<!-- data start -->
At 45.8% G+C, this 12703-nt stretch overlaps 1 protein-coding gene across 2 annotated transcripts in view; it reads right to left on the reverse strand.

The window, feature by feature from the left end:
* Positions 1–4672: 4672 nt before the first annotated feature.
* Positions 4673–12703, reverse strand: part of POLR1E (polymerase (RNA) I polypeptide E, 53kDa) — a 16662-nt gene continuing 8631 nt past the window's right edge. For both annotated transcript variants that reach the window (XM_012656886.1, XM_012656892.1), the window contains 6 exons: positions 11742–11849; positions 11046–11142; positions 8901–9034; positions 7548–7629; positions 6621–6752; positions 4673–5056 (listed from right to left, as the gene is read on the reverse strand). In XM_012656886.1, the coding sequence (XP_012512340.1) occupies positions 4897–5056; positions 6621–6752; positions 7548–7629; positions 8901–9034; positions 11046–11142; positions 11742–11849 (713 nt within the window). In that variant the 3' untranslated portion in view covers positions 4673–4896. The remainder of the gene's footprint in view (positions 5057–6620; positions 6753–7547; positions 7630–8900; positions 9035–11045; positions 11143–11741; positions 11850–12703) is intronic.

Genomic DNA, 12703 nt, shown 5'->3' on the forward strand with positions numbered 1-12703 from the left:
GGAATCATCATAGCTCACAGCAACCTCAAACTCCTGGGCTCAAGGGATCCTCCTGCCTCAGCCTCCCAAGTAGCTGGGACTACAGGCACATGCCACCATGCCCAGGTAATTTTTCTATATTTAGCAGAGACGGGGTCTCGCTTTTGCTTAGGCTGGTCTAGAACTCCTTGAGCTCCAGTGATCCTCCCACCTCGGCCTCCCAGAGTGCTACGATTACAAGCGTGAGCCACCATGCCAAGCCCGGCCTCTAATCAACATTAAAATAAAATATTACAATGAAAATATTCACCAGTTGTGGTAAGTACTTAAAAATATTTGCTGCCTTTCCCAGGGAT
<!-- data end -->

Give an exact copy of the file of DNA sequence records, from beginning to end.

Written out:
At 45.8% G+C, this 12703-nt stretch overlaps 1 protein-coding gene across 2 annotated transcripts in view; it reads right to left on the reverse strand.

The window, feature by feature from the left end:
* Positions 1–4672: 4672 nt before the first annotated feature.
* Positions 4673–12703, reverse strand: part of POLR1E (polymerase (RNA) I polypeptide E, 53kDa) — a 16662-nt gene continuing 8631 nt past the window's right edge. For both annotated transcript variants that reach the window (XM_012656886.1, XM_012656892.1), the window contains 6 exons: positions 11742–11849; positions 11046–11142; positions 8901–9034; positions 7548–7629; positions 6621–6752; positions 4673–5056 (listed from right to left, as the gene is read on the reverse strand). In XM_012656886.1, the coding sequence (XP_012512340.1) occupies positions 4897–5056; positions 6621–6752; positions 7548–7629; positions 8901–9034; positions 11046–11142; positions 11742–11849 (713 nt within the window). In that variant the 3' untranslated portion in view covers positions 4673–4896. The remainder of the gene's footprint in view (positions 5057–6620; positions 6753–7547; positions 7630–8900; positions 9035–11045; positions 11143–11741; positions 11850–12703) is intronic.

Genomic DNA, 12703 nt, shown 5'->3' on the forward strand with positions numbered 1-12703 from the left:
GGAATCATCATAGCTCACAGCAACCTCAAACTCCTGGGCTCAAGGGATCCTCCTGCCTCAGCCTCCCAAGTAGCTGGGACTACAGGCACATGCCACCATGCCCAGGTAATTTTTCTATATTTAGCAGAGACGGGGTCTCGCTTTTGCTTAGGCTGGTCTAGAACTCCTTGAGCTCCAGTGATCCTCCCACCTCGGCCTCCCAGAGTGCTACGATTACAAGCGTGAGCCACCATGCCAAGCCCGGCCTCTAATCAACATTAAAATAAAATATTACAATGAAAATATTCACCAGTTGTGGTAAGTACTTAAAAATATTTGCTGCCTTTCCCAGGGAT